I can’t really respond to the questions about Objectivism being a “child of nihilism” or a form of “atheistic existentialism” other than to note that, yes, it is an atheistic philosophy. I don’t find it nihilistic because it takes a very strong value orientation. Life matters, values matter, happiness matters, morality matters. That’s the opposite of any form of nihilism.

Ezra Levant is currently my favorite Canadian. He’s been fighting a solid, principled battle for free speech in Canada in the face of radical Muslims trying to use Canada’s “human rights commissions” to crush speech critical of Islam. Freedom of speech is the carotid artery of peaceful cultural change — block it off, and the prospects for improving the culture die with alarming speed. The kinds of things Levant is facing are a microcosm of the future we face in the United States unless we are vigilant.

I don’t know much about Mr. Levant or his views apart from the free speech issue, but on that he is dead-on accurate. Recently he testified before the U.S. Congress. He also has an interesting post commenting on testimony by a Pakistani diplomat on the efforts by Muslim nations to twist western legal systems into penalizing criticism of Islam (“blasphemy”) under the code word “defamation”.

Oh, hell, just go to his blog and read the whole thing. It’ll probably scare the pants off you, make you a better person and give your dog a bath, all at the same time.

Earlier today I received a phone call from a polling company. They wanted to ask me questions about my local water district authority. For the most part I was ignorant, but one of the questions struck me as extremely odd. There was a section of the survey in which they read me a series of statements and asked me to indicate whether and how strongly I agreed with them. One of the statements was “The water provided by the district authority meets all federal, state and local quality standards.”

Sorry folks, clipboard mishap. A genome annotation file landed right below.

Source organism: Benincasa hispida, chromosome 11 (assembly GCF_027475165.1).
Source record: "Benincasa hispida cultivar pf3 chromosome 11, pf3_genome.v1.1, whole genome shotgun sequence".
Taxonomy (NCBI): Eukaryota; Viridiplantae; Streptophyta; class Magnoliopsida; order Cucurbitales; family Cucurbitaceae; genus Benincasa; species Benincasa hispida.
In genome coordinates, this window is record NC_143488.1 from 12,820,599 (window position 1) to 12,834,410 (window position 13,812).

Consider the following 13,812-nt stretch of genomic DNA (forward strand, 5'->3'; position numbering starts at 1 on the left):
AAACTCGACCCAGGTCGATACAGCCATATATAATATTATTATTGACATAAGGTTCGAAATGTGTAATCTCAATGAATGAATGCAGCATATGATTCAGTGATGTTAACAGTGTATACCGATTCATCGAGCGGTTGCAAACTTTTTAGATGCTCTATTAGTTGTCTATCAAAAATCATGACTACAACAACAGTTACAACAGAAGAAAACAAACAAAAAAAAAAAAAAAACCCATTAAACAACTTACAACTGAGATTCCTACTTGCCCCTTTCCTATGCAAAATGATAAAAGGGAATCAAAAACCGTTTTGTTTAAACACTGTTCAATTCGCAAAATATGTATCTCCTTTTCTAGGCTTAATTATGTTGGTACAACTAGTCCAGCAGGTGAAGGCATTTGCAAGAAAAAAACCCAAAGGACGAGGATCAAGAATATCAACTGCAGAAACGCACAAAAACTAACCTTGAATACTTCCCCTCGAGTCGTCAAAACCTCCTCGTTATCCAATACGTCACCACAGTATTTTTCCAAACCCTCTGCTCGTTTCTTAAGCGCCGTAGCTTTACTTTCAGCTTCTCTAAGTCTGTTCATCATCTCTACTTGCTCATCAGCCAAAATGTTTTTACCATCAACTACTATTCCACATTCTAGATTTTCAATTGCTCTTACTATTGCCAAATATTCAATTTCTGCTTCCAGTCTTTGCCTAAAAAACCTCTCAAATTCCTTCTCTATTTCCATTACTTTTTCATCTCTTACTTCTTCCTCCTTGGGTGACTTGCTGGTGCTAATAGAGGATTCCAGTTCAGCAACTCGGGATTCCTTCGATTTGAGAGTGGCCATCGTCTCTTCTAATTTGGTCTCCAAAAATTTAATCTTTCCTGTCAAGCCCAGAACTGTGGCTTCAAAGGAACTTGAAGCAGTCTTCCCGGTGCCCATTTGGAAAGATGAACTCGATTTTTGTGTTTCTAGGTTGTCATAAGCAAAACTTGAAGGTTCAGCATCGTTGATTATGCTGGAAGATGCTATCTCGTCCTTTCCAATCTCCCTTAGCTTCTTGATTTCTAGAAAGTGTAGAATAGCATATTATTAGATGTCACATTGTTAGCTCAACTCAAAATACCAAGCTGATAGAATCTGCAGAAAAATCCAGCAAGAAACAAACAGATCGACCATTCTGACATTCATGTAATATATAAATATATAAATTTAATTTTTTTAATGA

Bear in mind that this was a random survey. I’m John Q. Public to these people. Now ask yourself what information you would need to be able to evaluate that statement. Do you know all of the federal, state and local water quality standards that apply where you live? Do you know the details of the contents of the water and the condition of the water infrastructure? I don’t, and I’m pretty sure you don’t either. And without that information, there is no basis to hold any opinion on whether the statement in question is true or false.  The chance of any randomly selected person knowing what they would need to know to give a meaningful answer to that question falls squarely between ‘slim’ and ‘fat’.

If the people who made up these surveys had any grasp of proper cognitive methodology, asking such a question would be simply unthinkable. But, sadly, they do not, and they’re probably no different in that regard than the majority of the people they poll. As a result, these sorts of polls turn into an orgy of mutual subjectivism, in which the emotionally-driven responses of hundreds of people get aggregated together into a pseudo-objective sum. The fact that some percentage of people ‘think’, on no particular basis, that the water district is meeting quality standards winds up being adduced as evidence that the water district is doing its job well.

Collective inter-subjectivity as a substitute for objectivity. I’ve been back from OCON for less than a week, and already I feel like I’m surrounded by monkeys.

Anne comments: I was in a job once where I was tasked with creating a survey for the organization’s membership (approximately 20,000 people at the time). I had no particular experience in creating surveys, but I worked with a consultant who did. One of the things I was very careful about was to ask questions that would produce the data we actually wanted. That’s trickier than you might imagine, and involves taking into account all the possible exceptions that someone might have to a survey question — but without making the question so open-ended that it produces useless results.